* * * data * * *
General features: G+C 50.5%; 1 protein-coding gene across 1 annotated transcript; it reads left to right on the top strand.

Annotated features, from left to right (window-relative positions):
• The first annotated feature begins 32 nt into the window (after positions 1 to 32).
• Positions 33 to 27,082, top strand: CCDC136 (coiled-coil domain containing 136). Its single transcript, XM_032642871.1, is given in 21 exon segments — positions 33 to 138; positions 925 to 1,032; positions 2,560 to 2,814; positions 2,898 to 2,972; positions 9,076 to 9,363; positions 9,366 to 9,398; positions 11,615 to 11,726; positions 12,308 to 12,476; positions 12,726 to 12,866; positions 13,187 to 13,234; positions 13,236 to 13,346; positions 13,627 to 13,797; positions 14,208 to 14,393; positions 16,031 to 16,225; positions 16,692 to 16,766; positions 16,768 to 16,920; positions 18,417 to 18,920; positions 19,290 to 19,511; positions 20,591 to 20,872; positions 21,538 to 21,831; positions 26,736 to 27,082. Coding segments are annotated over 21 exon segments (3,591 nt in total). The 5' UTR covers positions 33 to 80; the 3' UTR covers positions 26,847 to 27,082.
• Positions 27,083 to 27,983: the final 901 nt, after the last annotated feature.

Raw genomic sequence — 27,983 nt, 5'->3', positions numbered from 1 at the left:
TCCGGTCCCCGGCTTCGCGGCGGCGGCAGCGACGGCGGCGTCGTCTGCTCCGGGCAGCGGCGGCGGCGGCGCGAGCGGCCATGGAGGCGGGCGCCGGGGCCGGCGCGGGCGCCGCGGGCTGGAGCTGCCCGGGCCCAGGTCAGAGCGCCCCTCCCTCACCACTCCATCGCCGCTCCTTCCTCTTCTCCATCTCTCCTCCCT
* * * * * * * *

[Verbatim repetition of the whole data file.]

General features: G+C 50.5%; 1 protein-coding gene across 1 annotated transcript; it reads left to right on the top strand.

Annotated features, from left to right (window-relative positions):
• The first annotated feature begins 32 nt into the window (after positions 1 to 32).
• Positions 33 to 27,082, top strand: CCDC136 (coiled-coil domain containing 136). Its single transcript, XM_032642871.1, is given in 21 exon segments — positions 33 to 138; positions 925 to 1,032; positions 2,560 to 2,814; positions 2,898 to 2,972; positions 9,076 to 9,363; positions 9,366 to 9,398; positions 11,615 to 11,726; positions 12,308 to 12,476; positions 12,726 to 12,866; positions 13,187 to 13,234; positions 13,236 to 13,346; positions 13,627 to 13,797; positions 14,208 to 14,393; positions 16,031 to 16,225; positions 16,692 to 16,766; positions 16,768 to 16,920; positions 18,417 to 18,920; positions 19,290 to 19,511; positions 20,591 to 20,872; positions 21,538 to 21,831; positions 26,736 to 27,082. Coding segments are annotated over 21 exon segments (3,591 nt in total). The 5' UTR covers positions 33 to 80; the 3' UTR covers positions 26,847 to 27,082.
• Positions 27,083 to 27,983: the final 901 nt, after the last annotated feature.

Raw genomic sequence — 27,983 nt, 5'->3', positions numbered from 1 at the left:
TCCGGTCCCCGGCTTCGCGGCGGCGGCAGCGACGGCGGCGTCGTCTGCTCCGGGCAGCGGCGGCGGCGGCGCGAGCGGCCATGGAGGCGGGCGCCGGGGCCGGCGCGGGCGCCGCGGGCTGGAGCTGCCCGGGCCCAGGTCAGAGCGCCCCTCCCTCACCACTCCATCGCCGCTCCTTCCTCTTCTCCATCTCTCCTCCCT